Egypt's Liberation: The Philosophy of the Revolution

Book Review

Reviewer: Lucie Švejdová (Metropolitan University Prague)

Publisher: G. O. Printing Offices, 1954 ISBN: 7247-1958-30000
Author's page: Gamal Abdel Nasser

Egypt's Liberation: The Philosophy of the Revolution

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Every revolution unleashes forces beyond the control even of those who stand responsible of pulling the trigger. Analogous with Clausewitz’s “fog-o-war,” the evolution and outcome of a particular revolution is blurred by the chaos it inevitably instils. To manipulate and navigate such forces so that the aimed goals of its initiators are ultimately met is an art itself for there is no rule guaranteeing victory for the instigators. Even the architects of the revolution may be swept away by the strength of its momentum. Developments of the recent Arab Revolutions, the hasty rise and swift fall of the Moslem Brotherhood in Egypt and the Iran-orchestrated uprisings of Shia groups in Bahrain serve as examples.

Stirring up street violence and social unrest is one of an array of tools in the hands of those seeking power transitions. Although revolution may be a genuine expression of protest against authoritative and oppressive governments, various actors may seize the opportunity to fill power vacuums amid turmoil.

To navigate the forces of revolution to one’s political ends by manipulating both a state’s populous and the international audience is a strategy of power transition that characterises three revolutions in the history of modern Egypt: 1952, 2011 and 2013.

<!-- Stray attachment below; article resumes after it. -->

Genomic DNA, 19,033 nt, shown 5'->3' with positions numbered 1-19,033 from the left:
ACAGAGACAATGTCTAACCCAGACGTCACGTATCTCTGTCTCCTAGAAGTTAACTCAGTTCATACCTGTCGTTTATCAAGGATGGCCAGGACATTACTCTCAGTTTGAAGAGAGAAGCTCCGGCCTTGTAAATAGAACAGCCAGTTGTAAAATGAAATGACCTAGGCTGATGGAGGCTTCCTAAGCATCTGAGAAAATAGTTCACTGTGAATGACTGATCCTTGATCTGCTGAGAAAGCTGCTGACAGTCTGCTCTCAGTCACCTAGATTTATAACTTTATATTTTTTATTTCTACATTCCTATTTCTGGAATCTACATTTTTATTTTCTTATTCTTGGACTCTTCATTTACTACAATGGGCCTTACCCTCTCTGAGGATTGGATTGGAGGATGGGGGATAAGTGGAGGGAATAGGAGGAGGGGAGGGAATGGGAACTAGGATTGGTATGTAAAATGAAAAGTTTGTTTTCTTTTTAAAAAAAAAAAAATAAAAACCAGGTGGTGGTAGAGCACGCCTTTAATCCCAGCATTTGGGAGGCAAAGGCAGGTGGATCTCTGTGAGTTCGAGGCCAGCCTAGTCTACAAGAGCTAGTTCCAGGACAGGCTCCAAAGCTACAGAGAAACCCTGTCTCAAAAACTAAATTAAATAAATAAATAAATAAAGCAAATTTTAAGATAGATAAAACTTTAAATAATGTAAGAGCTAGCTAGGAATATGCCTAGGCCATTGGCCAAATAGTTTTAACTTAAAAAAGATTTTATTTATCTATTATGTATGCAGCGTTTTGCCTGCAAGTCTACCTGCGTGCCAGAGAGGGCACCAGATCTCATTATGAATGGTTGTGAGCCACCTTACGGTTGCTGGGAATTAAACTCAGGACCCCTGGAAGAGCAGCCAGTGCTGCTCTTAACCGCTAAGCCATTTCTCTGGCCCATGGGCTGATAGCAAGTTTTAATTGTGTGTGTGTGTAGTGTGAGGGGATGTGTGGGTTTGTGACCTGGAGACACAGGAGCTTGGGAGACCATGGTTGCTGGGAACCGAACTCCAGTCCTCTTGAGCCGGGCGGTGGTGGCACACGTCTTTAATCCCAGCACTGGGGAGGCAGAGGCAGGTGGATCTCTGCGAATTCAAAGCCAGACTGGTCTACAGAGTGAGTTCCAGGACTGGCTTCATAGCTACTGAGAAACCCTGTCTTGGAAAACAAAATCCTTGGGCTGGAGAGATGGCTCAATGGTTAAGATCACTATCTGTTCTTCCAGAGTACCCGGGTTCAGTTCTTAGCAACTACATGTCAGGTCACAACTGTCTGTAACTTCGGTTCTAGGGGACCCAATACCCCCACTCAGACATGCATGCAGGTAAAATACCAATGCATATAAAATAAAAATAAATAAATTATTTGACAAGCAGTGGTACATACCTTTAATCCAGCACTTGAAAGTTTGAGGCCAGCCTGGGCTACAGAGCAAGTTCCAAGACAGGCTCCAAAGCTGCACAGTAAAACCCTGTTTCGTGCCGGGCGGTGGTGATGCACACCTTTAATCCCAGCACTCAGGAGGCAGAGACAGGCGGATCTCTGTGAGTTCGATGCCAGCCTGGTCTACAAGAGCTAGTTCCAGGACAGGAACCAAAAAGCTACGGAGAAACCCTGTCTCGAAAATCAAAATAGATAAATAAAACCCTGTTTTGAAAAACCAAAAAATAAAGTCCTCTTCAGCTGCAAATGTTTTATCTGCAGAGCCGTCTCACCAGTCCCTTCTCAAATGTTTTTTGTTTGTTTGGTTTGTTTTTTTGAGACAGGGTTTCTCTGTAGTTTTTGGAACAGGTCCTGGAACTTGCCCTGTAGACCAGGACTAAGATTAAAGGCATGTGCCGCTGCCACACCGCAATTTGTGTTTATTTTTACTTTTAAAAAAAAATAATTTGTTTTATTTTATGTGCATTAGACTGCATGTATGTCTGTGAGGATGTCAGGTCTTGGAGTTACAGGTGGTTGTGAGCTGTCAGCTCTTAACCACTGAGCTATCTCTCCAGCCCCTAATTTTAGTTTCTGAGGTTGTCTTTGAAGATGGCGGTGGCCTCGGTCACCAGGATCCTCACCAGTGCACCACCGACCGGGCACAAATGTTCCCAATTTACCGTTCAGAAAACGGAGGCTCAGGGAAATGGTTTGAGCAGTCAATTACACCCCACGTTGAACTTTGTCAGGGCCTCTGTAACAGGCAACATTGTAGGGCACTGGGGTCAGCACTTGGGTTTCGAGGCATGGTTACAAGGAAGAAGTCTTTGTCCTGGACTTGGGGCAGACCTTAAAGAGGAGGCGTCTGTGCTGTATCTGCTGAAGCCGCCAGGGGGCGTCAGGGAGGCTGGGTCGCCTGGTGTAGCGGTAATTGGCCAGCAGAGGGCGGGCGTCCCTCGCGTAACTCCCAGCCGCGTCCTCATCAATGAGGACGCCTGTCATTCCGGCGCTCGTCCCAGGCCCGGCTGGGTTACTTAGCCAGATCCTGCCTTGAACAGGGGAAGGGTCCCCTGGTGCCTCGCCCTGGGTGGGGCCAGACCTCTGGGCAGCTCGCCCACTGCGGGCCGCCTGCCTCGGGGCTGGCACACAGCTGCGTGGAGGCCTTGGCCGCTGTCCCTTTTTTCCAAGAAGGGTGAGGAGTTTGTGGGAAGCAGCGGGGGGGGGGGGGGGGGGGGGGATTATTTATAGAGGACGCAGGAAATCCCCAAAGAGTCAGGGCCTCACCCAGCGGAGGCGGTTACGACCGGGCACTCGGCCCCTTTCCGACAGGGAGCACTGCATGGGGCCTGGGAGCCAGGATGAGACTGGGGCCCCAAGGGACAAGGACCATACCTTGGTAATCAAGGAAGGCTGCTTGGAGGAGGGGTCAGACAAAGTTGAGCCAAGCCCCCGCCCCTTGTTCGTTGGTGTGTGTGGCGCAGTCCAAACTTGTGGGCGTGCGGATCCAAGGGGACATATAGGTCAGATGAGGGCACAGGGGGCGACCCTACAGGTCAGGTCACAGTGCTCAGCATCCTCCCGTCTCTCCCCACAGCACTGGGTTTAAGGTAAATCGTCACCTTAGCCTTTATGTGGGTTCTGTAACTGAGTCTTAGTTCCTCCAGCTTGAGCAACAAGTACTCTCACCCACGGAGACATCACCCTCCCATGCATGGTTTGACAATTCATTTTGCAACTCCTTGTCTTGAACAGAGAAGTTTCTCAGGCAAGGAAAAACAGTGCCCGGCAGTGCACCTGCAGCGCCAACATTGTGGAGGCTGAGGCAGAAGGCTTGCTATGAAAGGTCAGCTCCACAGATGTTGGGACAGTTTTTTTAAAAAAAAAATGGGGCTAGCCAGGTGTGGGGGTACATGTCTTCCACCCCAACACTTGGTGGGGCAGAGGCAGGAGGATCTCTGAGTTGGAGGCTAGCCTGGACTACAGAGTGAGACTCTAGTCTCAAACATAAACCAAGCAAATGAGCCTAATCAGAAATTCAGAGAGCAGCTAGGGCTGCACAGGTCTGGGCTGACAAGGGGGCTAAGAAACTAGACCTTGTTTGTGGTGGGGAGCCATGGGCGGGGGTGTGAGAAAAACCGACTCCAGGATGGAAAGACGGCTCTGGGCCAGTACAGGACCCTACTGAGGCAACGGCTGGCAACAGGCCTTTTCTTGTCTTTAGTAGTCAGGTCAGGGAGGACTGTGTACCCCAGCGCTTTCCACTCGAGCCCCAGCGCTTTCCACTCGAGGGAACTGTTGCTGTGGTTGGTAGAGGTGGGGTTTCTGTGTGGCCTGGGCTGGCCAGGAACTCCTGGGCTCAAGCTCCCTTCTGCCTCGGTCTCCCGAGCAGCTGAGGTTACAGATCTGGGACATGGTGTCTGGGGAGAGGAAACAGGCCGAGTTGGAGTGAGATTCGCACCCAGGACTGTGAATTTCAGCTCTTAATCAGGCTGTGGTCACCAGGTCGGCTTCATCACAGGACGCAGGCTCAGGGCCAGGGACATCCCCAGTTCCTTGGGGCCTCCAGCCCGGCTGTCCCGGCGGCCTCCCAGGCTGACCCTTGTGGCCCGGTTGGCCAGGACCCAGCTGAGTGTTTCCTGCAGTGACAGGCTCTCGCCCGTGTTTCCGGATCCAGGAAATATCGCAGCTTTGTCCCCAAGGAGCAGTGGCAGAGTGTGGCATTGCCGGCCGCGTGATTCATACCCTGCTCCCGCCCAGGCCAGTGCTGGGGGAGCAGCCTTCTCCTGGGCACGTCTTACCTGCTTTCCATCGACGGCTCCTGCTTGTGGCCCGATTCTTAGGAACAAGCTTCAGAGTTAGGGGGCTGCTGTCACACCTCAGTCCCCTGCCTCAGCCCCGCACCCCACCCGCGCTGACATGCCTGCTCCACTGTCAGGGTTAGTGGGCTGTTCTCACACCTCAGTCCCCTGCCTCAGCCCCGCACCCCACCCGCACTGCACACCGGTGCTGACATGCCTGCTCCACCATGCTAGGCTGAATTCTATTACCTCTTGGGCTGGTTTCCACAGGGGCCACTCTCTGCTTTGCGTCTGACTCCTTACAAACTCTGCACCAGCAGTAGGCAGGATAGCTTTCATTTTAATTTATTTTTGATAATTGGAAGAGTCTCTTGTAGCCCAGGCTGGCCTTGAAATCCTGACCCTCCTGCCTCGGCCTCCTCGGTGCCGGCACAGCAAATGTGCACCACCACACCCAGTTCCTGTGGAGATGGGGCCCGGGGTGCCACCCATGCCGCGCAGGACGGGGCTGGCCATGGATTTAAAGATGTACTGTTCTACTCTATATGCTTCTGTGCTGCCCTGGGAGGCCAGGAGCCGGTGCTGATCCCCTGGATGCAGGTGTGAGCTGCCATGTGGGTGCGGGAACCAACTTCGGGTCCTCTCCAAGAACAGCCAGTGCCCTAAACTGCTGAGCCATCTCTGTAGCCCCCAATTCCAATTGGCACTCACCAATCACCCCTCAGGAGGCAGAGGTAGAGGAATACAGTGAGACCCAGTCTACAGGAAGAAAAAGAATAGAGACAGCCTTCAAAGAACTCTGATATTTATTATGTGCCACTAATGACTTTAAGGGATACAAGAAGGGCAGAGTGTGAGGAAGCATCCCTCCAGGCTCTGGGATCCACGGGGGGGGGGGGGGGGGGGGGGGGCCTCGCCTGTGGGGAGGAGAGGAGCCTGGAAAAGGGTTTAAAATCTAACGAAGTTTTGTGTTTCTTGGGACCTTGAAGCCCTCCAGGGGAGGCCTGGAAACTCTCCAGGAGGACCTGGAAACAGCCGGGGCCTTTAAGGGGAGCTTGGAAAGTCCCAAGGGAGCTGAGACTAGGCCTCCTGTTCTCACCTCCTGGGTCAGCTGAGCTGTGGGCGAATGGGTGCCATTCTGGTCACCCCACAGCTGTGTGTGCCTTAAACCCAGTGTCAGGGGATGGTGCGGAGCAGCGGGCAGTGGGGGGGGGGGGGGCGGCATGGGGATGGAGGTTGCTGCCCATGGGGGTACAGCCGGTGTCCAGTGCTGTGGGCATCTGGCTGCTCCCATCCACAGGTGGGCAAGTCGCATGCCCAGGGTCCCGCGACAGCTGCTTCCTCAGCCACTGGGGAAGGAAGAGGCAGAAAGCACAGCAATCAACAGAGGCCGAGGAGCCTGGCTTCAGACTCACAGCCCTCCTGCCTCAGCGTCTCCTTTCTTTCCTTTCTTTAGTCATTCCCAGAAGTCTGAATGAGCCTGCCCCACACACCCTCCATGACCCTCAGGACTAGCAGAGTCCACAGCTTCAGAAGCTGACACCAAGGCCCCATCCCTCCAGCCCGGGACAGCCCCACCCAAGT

The Philosophy of the Revolution is an account on the Egyptian Revolution of 1952, (the 23 July Revolution) written by its master-mind, Gamal Abdel-Nasser. Like other propaganda, the flow of this work is predictable; it is clearly designed for the purpose of influence its audience immortalising its author and legitimising his actions.

Nasser’s seemingly “candid” account is but a piece of puzzle in his da'awa (indoctrination) of Pan-Arabism, a propaganda policy aimed at reshaping Egyptian society and reinforcing the dictator’s power-position. It is impossible to ignore the multitude of blatant hints suggesting that, likewise, the Marxist revolution in Russia was just one step on the path leading towards the ultimate triumph of communism, so the Egyptian revolution is the cornerstone of the Pan-Arab supremacy which is, according to Nasser, bound to ensue.

The book recognises individual stages of the revolutionary process. The first part is dedicated to the so-called ‘seeds of revolution’ and their origin. Nasser claims that the 23 July Revolution was a result of failures of those that preceded it, such as Omar Makram’s movement for the appointment of Mohammed Ali as Viceroy of Egypt and the 1919 Revolution. Since previous revolutions did not manage to fulfil the intended aspirations of the Egyptian people – self-determination, independence and a sovereign government free of imperialistic influence – the desire to fulfil these nationalistic ambitions remained under the surface waiting to erupt again to realise ‘that long-cherished hope.’